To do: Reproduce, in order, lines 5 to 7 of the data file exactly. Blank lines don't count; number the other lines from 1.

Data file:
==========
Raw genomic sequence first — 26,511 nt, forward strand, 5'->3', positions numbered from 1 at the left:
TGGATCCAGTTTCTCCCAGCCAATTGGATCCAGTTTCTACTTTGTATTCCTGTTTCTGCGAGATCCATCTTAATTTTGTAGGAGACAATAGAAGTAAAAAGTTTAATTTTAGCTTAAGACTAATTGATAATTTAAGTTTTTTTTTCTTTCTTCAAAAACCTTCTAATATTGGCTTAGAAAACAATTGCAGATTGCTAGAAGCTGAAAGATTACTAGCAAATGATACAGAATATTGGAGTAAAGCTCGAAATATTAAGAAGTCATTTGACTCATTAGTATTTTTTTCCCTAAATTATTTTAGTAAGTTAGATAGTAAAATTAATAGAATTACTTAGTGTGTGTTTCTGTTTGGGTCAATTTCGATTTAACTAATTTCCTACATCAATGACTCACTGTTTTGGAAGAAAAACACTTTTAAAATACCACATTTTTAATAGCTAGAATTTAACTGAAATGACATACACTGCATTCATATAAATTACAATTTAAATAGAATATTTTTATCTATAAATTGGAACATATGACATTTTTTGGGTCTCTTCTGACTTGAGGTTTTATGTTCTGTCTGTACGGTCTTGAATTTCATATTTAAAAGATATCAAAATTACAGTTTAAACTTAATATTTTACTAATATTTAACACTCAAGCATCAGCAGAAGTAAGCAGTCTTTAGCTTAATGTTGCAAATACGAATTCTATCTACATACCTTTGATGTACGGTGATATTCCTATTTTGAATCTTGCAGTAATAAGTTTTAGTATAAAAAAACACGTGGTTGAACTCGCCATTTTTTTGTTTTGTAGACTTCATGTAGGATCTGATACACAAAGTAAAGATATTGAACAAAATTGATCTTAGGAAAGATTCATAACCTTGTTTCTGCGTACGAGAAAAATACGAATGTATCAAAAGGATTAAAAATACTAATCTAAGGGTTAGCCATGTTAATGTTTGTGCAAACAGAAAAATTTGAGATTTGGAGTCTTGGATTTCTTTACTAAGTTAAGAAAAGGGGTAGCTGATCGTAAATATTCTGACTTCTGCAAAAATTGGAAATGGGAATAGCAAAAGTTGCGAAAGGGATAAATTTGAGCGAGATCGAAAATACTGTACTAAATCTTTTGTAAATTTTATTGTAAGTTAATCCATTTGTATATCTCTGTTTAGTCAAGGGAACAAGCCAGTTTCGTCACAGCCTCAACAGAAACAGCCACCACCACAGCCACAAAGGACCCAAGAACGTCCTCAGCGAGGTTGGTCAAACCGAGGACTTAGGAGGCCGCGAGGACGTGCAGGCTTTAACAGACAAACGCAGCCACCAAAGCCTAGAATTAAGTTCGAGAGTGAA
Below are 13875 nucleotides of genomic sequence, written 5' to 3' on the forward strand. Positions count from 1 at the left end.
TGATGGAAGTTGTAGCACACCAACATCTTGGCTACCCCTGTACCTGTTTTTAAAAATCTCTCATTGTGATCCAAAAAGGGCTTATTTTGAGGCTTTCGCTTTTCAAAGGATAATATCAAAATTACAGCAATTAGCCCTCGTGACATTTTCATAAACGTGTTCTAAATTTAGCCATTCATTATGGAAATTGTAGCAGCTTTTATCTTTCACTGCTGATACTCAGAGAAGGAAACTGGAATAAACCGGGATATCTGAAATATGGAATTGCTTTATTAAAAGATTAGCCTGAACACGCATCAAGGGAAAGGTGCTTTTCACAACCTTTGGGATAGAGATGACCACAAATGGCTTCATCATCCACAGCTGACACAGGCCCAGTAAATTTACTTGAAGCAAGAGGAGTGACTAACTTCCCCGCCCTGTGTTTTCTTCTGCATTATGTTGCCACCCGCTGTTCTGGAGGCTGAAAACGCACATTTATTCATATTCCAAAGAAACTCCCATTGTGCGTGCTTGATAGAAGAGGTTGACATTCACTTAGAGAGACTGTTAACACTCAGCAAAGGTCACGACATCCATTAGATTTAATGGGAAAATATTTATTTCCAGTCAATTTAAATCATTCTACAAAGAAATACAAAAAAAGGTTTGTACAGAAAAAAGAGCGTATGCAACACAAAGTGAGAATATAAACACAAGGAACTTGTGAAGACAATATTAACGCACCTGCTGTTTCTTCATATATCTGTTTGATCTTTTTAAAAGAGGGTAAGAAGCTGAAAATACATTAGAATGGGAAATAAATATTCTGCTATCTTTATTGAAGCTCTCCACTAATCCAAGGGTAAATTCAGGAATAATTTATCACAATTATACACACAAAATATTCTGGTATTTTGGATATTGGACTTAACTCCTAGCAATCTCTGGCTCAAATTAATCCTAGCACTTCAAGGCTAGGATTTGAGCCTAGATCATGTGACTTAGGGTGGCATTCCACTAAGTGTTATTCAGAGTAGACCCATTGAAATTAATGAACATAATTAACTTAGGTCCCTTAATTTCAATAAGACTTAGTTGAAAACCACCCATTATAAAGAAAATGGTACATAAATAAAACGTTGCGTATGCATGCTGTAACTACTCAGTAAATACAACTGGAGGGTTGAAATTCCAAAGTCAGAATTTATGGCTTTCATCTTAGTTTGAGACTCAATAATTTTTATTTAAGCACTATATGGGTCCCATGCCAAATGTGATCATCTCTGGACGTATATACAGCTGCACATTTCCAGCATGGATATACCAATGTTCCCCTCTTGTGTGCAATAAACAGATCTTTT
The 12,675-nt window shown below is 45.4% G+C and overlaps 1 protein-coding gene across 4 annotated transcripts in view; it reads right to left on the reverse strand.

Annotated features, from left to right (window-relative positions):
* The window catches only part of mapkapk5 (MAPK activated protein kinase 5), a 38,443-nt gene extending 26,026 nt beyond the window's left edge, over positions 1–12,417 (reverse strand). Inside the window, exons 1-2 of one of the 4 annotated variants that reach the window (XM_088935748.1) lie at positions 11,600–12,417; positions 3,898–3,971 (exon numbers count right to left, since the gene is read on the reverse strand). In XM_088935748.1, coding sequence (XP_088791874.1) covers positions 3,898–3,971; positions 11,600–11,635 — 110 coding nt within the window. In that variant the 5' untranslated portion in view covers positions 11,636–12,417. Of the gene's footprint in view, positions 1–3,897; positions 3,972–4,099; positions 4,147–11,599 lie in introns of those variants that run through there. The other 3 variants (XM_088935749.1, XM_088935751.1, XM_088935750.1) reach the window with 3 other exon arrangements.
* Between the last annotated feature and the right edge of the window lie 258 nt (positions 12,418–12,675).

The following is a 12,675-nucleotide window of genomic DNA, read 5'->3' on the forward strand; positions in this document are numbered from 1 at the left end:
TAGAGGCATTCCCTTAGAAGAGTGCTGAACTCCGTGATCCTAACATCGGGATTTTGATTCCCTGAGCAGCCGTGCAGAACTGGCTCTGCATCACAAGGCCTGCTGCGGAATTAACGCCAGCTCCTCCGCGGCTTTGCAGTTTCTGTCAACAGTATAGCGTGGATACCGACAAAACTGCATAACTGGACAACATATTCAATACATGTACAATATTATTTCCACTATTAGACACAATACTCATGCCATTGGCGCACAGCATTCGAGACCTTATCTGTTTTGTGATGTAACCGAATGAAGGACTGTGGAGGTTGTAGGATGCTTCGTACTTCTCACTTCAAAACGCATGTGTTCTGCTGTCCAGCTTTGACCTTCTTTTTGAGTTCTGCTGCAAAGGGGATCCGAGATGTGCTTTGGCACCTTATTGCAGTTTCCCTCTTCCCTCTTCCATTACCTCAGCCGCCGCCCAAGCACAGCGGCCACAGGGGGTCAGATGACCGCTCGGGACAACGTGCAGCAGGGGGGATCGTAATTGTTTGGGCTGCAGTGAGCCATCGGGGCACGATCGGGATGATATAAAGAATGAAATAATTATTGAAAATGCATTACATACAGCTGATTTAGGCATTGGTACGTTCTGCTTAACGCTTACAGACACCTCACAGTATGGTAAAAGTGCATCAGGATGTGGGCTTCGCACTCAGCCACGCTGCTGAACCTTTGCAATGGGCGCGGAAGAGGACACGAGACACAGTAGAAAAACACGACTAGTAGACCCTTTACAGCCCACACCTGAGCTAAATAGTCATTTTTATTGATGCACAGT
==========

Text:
The 12,675-nt window shown below is 45.4% G+C and overlaps 1 protein-coding gene across 4 annotated transcripts in view; it reads right to left on the reverse strand.

Annotated features, from left to right (window-relative positions):
* The window catches only part of mapkapk5 (MAPK activated protein kinase 5), a 38,443-nt gene extending 26,026 nt beyond the window's left edge, over positions 1–12,417 (reverse strand). Inside the window, exons 1-2 of one of the 4 annotated variants that reach the window (XM_088935748.1) lie at positions 11,600–12,417; positions 3,898–3,971 (exon numbers count right to left, since the gene is read on the reverse strand). In XM_088935748.1, coding sequence (XP_088791874.1) covers positions 3,898–3,971; positions 11,600–11,635 — 110 coding nt within the window. In that variant the 5' untranslated portion in view covers positions 11,636–12,417. Of the gene's footprint in view, positions 1–3,897; positions 3,972–4,099; positions 4,147–11,599 lie in introns of those variants that run through there. The other 3 variants (XM_088935749.1, XM_088935751.1, XM_088935750.1) reach the window with 3 other exon arrangements.